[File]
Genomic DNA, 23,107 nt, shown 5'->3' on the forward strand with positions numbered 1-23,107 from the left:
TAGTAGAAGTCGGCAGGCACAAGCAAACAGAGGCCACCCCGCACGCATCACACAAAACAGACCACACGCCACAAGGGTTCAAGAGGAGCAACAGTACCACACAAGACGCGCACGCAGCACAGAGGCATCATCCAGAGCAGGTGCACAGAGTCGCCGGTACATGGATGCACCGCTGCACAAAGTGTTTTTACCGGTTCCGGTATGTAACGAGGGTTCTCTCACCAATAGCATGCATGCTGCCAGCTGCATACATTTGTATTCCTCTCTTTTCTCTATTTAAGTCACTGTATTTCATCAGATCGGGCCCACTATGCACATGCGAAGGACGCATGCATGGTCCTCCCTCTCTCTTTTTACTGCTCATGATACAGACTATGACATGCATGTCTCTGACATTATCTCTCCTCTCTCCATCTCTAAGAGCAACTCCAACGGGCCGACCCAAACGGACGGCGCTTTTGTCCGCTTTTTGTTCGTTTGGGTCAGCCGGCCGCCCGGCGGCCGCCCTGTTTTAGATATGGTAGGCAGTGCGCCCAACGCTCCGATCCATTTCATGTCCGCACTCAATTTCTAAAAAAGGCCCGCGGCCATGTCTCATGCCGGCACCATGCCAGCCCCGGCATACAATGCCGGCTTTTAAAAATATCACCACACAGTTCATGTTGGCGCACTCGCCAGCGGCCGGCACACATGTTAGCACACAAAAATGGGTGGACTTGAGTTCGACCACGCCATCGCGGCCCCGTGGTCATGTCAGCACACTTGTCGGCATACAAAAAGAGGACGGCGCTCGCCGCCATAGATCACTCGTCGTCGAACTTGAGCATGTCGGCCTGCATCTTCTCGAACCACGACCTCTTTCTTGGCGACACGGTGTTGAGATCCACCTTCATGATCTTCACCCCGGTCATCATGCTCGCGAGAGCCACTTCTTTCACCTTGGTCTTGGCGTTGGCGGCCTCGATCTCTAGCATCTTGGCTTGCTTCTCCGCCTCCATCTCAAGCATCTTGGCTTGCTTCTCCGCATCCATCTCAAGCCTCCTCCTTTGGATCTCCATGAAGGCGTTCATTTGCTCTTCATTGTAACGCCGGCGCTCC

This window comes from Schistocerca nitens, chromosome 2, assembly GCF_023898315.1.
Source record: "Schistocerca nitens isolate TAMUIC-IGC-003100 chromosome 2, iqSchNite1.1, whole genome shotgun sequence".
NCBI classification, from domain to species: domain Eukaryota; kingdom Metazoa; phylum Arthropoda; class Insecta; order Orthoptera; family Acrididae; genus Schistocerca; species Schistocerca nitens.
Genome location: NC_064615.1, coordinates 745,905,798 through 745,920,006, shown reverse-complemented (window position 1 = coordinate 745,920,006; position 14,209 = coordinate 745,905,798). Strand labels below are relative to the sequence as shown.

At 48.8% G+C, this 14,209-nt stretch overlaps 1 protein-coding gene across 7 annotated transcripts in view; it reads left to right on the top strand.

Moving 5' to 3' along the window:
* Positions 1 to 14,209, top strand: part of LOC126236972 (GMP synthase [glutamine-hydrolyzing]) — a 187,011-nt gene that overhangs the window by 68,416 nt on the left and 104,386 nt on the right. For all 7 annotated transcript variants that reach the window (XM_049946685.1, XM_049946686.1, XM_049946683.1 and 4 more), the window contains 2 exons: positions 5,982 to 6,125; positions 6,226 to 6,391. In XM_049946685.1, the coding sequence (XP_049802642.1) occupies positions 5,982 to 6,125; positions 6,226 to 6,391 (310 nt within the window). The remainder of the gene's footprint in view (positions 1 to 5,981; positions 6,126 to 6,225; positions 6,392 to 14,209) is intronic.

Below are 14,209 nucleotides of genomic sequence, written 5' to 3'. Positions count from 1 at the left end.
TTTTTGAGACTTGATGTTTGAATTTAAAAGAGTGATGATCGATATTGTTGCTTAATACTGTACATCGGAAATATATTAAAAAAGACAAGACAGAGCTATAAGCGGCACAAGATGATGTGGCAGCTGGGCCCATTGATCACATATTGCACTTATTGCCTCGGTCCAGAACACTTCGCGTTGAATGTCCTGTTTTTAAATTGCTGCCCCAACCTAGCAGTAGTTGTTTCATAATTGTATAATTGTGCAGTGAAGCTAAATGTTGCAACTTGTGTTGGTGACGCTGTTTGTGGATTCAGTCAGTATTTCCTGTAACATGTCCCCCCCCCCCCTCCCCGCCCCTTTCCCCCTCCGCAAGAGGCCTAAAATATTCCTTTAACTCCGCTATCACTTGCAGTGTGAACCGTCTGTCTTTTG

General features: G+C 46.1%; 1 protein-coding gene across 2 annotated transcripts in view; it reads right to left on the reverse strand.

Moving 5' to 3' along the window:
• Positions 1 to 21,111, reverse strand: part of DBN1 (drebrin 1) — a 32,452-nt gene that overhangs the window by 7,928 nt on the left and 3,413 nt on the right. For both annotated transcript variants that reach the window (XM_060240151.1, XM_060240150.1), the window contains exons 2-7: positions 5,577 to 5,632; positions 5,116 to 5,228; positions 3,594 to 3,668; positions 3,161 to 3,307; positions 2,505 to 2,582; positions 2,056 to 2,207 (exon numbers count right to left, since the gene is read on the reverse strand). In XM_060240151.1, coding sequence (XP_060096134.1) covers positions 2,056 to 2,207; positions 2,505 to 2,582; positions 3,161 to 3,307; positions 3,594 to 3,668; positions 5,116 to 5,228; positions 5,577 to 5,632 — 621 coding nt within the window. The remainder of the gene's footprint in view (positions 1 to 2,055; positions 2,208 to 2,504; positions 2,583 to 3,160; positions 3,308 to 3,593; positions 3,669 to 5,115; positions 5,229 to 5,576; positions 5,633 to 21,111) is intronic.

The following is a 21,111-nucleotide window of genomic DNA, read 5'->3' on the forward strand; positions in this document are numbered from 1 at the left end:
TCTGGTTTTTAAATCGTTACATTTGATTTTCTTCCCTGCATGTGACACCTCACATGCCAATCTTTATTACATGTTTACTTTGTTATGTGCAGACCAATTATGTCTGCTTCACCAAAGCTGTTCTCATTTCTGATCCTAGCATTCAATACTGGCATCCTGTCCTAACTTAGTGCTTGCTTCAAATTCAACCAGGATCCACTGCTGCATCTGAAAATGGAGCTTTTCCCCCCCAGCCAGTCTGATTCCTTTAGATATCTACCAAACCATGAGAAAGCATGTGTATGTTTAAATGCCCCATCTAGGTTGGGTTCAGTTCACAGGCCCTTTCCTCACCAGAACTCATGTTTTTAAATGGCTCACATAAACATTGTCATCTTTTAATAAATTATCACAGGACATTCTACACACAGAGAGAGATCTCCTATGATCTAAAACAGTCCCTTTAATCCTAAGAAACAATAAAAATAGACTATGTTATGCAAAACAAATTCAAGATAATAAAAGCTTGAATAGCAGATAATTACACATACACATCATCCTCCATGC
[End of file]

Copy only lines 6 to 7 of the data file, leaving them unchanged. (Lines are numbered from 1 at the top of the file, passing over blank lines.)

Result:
Genome location: NC_064615.1, coordinates 745,905,798 through 745,920,006, shown reverse-complemented (window position 1 = coordinate 745,920,006; position 14,209 = coordinate 745,905,798). Strand labels below are relative to the sequence as shown.

At 48.8% G+C, this 14,209-nt stretch overlaps 1 protein-coding gene across 7 annotated transcripts in view; it reads left to right on the top strand.